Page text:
The opinion of the court was delivered by: DUFFY
KEVIN THOMAS DUFFY, District Judge:
Plaintiff, Jose R. Zayas, filed applications for disability insurance and Supplemental Security Income ("SSI") benefits in February and April, 1979, respectively. Both applications were denied initially and on reconsideration. Record at 76-78. Plaintiff requested a hearing to review both applications. On January 1, 1980, Administrative Law Judge ("ALJ") Robert Schwartz found that plaintiff was not under a disability as defined in the Social Security Act. Record at 5-10. The ALJ's decision became the final decision of the Secretary of Health and Human Services ("the Secretary") when it was approved by the Appeals Council ("the Council") on April 10, 1980. Record at 3. Plaintiff then brought an action in this court to review the Secretary's decision. The case was remanded for further proceedings. Zayas v. Harris, No. 80-3403 (S.D.N.Y. September 1, 1981). Following a supplemental hearing held on March 31, 1982, ALJ Schwartz issued a decision to the Council that plaintiff was disabled. Record at 157-62. The Council, however, did not adopt the ALJ's recommendation, and denied plaintiff's claim. Record at 151-56.
Plaintiff brought the present action under sections 205(g) and 1631(c)(3) of the Social Security Act, as amended 42 U.S.C. § 405(g) and section 1383(c)(3), for review of the Secretary's final decision. Plaintiff moves for summary judgment pursuant to Fed.R.Civ.P. 56(a). Defendant moves for judgment on the pleadings pursuant to Fed.R.Civ.P. 12(c).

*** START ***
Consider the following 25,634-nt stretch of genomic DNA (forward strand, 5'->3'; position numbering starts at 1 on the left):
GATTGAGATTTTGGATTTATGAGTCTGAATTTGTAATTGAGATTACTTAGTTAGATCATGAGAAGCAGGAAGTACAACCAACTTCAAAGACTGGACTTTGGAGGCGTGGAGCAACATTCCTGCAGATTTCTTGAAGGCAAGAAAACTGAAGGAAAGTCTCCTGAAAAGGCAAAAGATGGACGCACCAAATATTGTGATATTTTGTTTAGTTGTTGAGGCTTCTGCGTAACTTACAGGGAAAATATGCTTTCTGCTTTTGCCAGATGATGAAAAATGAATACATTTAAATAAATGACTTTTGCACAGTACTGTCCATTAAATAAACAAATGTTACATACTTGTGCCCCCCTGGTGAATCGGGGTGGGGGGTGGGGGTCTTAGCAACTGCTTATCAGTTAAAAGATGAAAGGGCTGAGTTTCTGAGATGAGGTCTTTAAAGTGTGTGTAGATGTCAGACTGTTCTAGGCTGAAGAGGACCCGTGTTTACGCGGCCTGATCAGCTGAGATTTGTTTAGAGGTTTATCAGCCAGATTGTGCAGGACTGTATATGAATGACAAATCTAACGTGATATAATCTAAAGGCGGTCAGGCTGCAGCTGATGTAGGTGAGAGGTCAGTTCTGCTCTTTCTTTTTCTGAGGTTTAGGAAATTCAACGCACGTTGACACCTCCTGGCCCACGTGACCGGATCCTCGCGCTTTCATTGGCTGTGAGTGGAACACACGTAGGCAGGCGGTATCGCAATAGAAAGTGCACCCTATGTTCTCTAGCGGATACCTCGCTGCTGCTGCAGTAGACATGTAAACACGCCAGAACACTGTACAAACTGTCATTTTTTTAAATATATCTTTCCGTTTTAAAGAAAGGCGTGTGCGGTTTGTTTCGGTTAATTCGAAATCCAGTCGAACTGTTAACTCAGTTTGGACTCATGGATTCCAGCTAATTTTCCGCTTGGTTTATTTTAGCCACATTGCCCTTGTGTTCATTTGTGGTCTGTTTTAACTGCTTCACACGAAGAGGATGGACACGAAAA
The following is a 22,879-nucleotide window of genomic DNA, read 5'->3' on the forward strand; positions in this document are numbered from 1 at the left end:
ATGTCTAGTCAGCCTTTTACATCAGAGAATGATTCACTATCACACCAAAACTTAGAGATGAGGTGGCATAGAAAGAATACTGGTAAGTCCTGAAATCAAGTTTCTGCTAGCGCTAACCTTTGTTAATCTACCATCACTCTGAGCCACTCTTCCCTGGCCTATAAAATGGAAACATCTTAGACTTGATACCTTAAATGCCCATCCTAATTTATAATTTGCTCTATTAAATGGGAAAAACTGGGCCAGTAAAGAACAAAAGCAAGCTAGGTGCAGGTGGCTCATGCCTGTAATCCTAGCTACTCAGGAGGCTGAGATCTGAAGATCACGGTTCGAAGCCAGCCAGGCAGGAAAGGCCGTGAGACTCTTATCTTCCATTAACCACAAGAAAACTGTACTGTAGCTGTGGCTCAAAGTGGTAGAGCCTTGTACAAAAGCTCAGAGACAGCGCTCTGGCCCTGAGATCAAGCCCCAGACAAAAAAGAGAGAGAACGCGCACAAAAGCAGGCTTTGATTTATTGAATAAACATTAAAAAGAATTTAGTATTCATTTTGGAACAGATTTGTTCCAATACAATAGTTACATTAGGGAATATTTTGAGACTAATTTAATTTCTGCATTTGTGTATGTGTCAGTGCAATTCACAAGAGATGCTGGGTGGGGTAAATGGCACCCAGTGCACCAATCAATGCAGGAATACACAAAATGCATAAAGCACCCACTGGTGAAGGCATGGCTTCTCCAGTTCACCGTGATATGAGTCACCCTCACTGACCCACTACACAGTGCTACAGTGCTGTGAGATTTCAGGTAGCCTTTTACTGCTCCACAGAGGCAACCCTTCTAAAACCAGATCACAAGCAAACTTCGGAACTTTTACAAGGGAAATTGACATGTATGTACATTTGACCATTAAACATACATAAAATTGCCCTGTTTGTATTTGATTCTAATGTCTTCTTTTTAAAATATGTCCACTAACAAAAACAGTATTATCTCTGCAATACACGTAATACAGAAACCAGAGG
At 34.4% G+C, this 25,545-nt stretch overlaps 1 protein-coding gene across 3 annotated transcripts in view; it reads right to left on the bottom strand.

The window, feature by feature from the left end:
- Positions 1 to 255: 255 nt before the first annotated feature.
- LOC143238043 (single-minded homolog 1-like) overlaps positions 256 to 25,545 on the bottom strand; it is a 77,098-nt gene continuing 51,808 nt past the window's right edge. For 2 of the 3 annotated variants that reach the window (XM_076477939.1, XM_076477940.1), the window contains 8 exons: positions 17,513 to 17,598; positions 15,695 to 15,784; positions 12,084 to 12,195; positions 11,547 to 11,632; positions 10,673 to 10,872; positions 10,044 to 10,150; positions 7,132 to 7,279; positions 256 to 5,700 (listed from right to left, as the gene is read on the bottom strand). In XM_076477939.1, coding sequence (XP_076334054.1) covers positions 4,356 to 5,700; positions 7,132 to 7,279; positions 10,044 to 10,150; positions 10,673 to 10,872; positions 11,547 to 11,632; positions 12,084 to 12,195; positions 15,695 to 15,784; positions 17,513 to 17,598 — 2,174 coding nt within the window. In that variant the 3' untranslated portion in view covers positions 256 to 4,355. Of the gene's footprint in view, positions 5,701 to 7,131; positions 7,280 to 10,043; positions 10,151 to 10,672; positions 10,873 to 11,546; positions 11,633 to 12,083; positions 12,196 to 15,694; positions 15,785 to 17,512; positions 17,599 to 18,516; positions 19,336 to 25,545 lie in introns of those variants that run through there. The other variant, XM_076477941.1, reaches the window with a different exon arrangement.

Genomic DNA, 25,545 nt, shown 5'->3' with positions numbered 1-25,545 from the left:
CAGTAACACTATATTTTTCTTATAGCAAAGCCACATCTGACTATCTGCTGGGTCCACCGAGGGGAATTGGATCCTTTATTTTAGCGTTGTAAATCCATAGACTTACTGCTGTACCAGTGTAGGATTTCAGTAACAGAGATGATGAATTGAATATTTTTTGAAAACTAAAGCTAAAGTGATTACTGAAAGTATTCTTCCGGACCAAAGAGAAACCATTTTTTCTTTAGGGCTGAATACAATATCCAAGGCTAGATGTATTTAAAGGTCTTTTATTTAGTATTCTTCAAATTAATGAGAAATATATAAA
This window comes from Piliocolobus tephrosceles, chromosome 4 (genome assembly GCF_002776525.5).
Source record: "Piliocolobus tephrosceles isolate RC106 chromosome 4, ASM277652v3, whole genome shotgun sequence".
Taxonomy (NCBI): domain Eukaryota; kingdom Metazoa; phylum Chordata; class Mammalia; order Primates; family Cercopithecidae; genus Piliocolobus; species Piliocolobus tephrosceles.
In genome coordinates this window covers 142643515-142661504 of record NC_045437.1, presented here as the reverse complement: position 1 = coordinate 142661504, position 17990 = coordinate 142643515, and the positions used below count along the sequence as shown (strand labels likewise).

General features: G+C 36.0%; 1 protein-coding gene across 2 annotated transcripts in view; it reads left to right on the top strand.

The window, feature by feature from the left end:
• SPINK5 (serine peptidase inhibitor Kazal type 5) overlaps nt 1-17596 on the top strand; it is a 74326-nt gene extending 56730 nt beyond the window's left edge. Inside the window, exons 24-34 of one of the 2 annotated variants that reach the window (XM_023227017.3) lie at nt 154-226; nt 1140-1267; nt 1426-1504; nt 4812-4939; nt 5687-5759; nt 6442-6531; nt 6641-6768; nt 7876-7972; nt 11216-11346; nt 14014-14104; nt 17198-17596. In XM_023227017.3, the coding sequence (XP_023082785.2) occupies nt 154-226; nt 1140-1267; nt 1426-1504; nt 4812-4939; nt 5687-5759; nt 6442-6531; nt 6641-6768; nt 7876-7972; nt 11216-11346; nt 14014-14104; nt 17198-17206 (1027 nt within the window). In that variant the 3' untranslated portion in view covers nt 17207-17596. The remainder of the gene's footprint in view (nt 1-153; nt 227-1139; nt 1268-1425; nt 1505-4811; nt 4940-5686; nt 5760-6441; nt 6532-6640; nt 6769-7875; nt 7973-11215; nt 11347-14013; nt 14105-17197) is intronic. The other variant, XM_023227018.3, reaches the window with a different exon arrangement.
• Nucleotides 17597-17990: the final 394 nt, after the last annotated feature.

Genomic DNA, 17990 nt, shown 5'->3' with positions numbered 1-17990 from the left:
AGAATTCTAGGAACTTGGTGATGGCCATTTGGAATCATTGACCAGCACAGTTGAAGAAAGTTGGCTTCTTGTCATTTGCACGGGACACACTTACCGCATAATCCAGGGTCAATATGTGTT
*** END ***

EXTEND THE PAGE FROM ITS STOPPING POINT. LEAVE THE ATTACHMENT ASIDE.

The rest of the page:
Plaintiff Jose R. Zayas is a 49 year old native Puerto Rican, who is married and has three children. He came to the United States in 1959, having completed high school and 14 months of business school in Puerto Rico. Plaintiff is fluent and literate in Spanish, but cannot read or write English, and has never had vocational training. In the 1950's plaintiff noticed that he had difficulty breathing when running up a hill. When he came to this country in 1959, he worked first for the Hercules-Carnation Company delivering sweaters. Plaintiff left Hercules-Carnation in 1965 because of his allergy to wool. Between 1965 and 1978, plaintiff was employed by Mount Sinai Hospital ("Mount Sinai") and held various unskilled positions over the years in the laboratory, laundry, kitchen, custodial, and messenger services. Plaintiff maintained a good work record at the hospital. During his thirteen years at Mount Sinai, however, plaintiff had to take three sick leave periods because of his asthma. Plaintiff's bronchial asthma and allergies caused him to be sensitive to animal hair, strong odors, dust and cold temperatures, and limited his physical exertion. After working on the laboratory, kitchen and custodial staffs, plaintiff was eventually limited by his asthma to carrying test tubes between the hospital's laboratory and maternity areas. Finally, when a supervisor observed plaintiff using an asthma inhaler, plaintiff was suspended and placed on a medical leave of absence.
Plaintiff made several efforts to be rehired, but Mount Sinai repeatedly denied his requests, due to plaintiff's medical history. Record at 50-51; 212-16. Plaintiff has not worked at all since he left Mount Sinai on November 20, 1978, the date on which plaintiff states he became disabled.
The record of this case was greatly enhanced by the inclusion of Mount Sinai medical and personnel records, which were not available at the first hearing. The report of plaintiff's consultative exam and the deposition and affidavit of plaintiff's treating physician at Mount Sinai also supplement the original record.
Dr. Allen R. Gribetz, a board certified specialist in chest medicine and the author of several medical journal articles